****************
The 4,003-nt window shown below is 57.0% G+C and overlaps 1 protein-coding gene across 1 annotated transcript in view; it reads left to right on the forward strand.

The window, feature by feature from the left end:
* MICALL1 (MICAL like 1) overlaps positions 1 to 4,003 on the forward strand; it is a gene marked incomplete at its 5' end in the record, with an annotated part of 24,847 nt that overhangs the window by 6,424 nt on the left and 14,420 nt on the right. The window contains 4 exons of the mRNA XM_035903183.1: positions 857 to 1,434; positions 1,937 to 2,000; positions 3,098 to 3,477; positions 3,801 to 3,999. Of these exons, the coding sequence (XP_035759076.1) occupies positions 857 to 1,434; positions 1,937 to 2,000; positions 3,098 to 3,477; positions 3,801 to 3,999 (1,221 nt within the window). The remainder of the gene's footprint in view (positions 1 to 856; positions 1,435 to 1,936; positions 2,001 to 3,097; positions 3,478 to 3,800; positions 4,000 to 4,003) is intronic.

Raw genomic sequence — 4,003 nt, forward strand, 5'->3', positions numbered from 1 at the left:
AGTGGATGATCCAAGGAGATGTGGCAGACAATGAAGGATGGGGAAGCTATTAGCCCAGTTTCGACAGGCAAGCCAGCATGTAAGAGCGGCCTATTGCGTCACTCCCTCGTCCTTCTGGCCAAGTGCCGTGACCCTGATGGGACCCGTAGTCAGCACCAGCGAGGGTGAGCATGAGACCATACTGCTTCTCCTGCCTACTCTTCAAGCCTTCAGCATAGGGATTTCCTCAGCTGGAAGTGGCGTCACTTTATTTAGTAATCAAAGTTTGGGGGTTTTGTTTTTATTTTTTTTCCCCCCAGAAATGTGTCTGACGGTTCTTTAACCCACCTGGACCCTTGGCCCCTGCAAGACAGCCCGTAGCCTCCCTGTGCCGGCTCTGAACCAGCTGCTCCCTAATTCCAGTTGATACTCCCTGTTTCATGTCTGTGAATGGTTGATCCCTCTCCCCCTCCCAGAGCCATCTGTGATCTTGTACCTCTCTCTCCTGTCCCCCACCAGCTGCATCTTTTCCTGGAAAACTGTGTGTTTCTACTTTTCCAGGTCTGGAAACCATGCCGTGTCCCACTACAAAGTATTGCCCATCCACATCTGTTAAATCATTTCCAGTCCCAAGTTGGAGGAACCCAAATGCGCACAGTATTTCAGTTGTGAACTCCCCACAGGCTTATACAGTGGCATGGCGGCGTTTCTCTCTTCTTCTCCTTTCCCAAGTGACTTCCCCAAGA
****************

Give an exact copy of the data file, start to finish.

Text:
The 4,003-nt window shown below is 57.0% G+C and overlaps 1 protein-coding gene across 1 annotated transcript in view; it reads left to right on the forward strand.

The window, feature by feature from the left end:
* MICALL1 (MICAL like 1) overlaps positions 1 to 4,003 on the forward strand; it is a gene marked incomplete at its 5' end in the record, with an annotated part of 24,847 nt that overhangs the window by 6,424 nt on the left and 14,420 nt on the right. The window contains 4 exons of the mRNA XM_035903183.1: positions 857 to 1,434; positions 1,937 to 2,000; positions 3,098 to 3,477; positions 3,801 to 3,999. Of these exons, the coding sequence (XP_035759076.1) occupies positions 857 to 1,434; positions 1,937 to 2,000; positions 3,098 to 3,477; positions 3,801 to 3,999 (1,221 nt within the window). The remainder of the gene's footprint in view (positions 1 to 856; positions 1,435 to 1,936; positions 2,001 to 3,097; positions 3,478 to 3,800; positions 4,000 to 4,003) is intronic.

Raw genomic sequence — 4,003 nt, forward strand, 5'->3', positions numbered from 1 at the left:
AGTGGATGATCCAAGGAGATGTGGCAGACAATGAAGGATGGGGAAGCTATTAGCCCAGTTTCGACAGGCAAGCCAGCATGTAAGAGCGGCCTATTGCGTCACTCCCTCGTCCTTCTGGCCAAGTGCCGTGACCCTGATGGGACCCGTAGTCAGCACCAGCGAGGGTGAGCATGAGACCATACTGCTTCTCCTGCCTACTCTTCAAGCCTTCAGCATAGGGATTTCCTCAGCTGGAAGTGGCGTCACTTTATTTAGTAATCAAAGTTTGGGGGTTTTGTTTTTATTTTTTTTCCCCCCAGAAATGTGTCTGACGGTTCTTTAACCCACCTGGACCCTTGGCCCCTGCAAGACAGCCCGTAGCCTCCCTGTGCCGGCTCTGAACCAGCTGCTCCCTAATTCCAGTTGATACTCCCTGTTTCATGTCTGTGAATGGTTGATCCCTCTCCCCCTCCCAGAGCCATCTGTGATCTTGTACCTCTCTCTCCTGTCCCCCACCAGCTGCATCTTTTCCTGGAAAACTGTGTGTTTCTACTTTTCCAGGTCTGGAAACCATGCCGTGTCCCACTACAAAGTATTGCCCATCCACATCTGTTAAATCATTTCCAGTCCCAAGTTGGAGGAACCCAAATGCGCACAGTATTTCAGTTGTGAACTCCCCACAGGCTTATACAGTGGCATGGCGGCGTTTCTCTCTTCTTCTCCTTTCCCAAGTGACTTCCCCAAGA